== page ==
If a claim is denied, the employee has three years from the date of injury to file a Claim Petition. However, claimants are well-advised to file their petition earlier to give themselves the best chance of being successful in their litigation. Workers’ compensation litigation is an administrative proceeding before a workers’ compensation judge, and in a claim petition proceeding the burden is on the claimant to prove that he was an employee who was injured in the course and scope of his employment, and that his injury has caused him to require medical treatment, or to suffer a loss of earning capacity.
The duties and obligations of employers and employees in Pennsylvania workers’ compensation cases are not to be taken lightly. For an employer, any questions should be referred to their workers’ comp insurance carriers right away so that the employer can be sure to comply with all of the requirements of the Workers’ Compensation Act, and not jeopardize any of its rights under the Act. For employees, it is often wise to consult with an experienced Pennsylvania workers’ compensation attorney even if a claim is being paid, to be sure that the employee is receiving every benefit to which he or she is entitled. If a claimant thinks he is entitled to benefits but is not receiving them, he is well-advised to consult with a PA workers comp lawyer, so that appropriate steps can be taken to ensure that benefits are paid. Take the time to learn your Pennsylvania workers’ compensation rights and duties – the benefits of compliance with the law can save much time and hassle down the road.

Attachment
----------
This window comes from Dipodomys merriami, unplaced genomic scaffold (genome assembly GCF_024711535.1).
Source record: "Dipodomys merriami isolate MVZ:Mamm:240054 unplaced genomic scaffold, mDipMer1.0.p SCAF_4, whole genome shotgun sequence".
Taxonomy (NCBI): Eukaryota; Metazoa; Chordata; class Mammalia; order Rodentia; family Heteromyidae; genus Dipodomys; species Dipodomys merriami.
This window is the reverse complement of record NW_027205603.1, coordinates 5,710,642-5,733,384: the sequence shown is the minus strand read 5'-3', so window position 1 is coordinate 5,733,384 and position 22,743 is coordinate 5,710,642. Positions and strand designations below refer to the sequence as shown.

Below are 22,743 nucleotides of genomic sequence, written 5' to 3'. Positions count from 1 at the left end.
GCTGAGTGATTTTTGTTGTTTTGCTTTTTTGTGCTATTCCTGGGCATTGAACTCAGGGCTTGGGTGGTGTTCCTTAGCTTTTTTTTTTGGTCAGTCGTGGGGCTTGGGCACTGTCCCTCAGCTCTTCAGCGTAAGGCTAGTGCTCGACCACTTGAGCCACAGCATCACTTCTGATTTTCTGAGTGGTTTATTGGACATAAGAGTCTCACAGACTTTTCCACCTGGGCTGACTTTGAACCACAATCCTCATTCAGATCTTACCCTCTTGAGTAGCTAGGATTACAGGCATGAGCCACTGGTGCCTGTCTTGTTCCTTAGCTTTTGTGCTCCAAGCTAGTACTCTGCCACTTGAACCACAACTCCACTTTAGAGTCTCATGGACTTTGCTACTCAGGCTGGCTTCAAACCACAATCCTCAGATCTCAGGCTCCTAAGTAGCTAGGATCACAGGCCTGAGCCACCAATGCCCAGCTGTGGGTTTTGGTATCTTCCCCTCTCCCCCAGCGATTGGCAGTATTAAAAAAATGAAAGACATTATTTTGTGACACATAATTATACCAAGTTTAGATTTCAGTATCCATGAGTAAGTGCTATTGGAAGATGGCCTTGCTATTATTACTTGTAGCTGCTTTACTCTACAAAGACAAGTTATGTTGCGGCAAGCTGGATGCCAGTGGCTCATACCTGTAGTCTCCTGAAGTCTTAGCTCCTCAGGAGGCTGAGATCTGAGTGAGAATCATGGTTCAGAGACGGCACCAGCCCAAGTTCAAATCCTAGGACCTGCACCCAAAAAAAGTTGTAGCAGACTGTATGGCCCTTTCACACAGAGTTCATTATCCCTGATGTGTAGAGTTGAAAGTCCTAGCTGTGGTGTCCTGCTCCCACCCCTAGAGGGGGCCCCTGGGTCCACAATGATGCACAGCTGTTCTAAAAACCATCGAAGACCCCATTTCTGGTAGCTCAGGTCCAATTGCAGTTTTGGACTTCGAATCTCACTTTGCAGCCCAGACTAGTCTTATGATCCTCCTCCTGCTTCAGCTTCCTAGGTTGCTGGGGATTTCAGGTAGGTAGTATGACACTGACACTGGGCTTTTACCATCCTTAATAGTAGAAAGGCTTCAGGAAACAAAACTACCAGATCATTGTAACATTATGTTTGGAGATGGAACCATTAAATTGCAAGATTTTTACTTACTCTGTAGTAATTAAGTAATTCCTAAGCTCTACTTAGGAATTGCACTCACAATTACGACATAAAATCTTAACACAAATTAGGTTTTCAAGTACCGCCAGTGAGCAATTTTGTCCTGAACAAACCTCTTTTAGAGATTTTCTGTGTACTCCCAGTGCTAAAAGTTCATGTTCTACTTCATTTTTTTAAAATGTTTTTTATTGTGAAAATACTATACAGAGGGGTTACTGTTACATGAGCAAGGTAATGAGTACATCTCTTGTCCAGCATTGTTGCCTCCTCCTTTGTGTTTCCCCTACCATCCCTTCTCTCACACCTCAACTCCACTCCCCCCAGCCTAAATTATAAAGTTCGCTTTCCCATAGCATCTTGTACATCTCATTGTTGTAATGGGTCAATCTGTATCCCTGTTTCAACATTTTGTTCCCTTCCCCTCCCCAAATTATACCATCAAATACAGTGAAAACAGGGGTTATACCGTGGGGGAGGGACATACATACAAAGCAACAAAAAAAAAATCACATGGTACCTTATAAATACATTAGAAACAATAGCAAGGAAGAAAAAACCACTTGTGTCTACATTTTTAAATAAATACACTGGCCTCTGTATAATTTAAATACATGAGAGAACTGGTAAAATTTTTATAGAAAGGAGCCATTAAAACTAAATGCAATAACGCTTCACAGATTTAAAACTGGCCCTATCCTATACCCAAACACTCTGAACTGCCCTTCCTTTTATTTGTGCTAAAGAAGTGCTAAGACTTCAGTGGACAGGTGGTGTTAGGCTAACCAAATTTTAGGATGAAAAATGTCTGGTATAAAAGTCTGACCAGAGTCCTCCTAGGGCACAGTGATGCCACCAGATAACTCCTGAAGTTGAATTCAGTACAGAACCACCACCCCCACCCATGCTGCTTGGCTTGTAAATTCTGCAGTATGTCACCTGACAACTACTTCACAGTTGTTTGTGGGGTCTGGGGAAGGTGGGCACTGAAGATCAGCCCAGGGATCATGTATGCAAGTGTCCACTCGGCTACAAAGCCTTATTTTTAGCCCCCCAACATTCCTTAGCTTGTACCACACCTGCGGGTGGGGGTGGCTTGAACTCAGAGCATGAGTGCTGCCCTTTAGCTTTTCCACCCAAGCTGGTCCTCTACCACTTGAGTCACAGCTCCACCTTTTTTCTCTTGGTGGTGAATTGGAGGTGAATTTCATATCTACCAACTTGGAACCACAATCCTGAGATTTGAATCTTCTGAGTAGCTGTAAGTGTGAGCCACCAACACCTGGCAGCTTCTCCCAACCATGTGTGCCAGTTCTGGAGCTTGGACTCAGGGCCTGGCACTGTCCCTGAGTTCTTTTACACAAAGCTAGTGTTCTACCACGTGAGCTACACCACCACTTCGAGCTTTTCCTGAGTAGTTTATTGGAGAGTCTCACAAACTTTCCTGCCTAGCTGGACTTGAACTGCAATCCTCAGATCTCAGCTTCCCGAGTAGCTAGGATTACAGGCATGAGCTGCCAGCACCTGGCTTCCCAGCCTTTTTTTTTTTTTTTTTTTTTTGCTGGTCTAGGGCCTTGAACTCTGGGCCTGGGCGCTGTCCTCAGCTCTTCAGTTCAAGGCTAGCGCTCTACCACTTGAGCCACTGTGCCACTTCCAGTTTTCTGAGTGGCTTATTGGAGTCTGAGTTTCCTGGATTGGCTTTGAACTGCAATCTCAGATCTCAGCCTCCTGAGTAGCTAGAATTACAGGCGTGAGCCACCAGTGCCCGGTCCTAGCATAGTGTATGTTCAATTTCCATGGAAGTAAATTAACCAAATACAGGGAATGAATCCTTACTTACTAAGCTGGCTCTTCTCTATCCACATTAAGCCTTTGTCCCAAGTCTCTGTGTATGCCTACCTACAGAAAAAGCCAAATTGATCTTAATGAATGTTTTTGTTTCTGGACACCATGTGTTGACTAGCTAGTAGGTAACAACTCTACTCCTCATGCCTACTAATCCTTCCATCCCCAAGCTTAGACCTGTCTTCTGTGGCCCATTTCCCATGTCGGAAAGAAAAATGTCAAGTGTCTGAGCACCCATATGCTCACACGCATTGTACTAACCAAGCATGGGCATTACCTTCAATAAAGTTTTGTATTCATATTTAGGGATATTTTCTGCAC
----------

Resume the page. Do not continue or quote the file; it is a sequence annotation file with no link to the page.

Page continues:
The attorneys of Wolf, Baldwin & Associates, P.C. are no strangers to Pennsylvania workers’ compensation courtrooms. We have been practicing in this specific area of the law for over thirty years. Insurance companies will always be represented by workers’ compensation attorneys who are experienced in PA workers comp law. You require, and deserve, expert advice as well. If the insurance company unfairly denies you your rights, we will fight the workers’ comp insurance carrier for your right to receive Workers’ Compensation in Pennsylvania. Please click on the links below to learn more, or click here to contact us now to learn more about your right to PA workers compensation.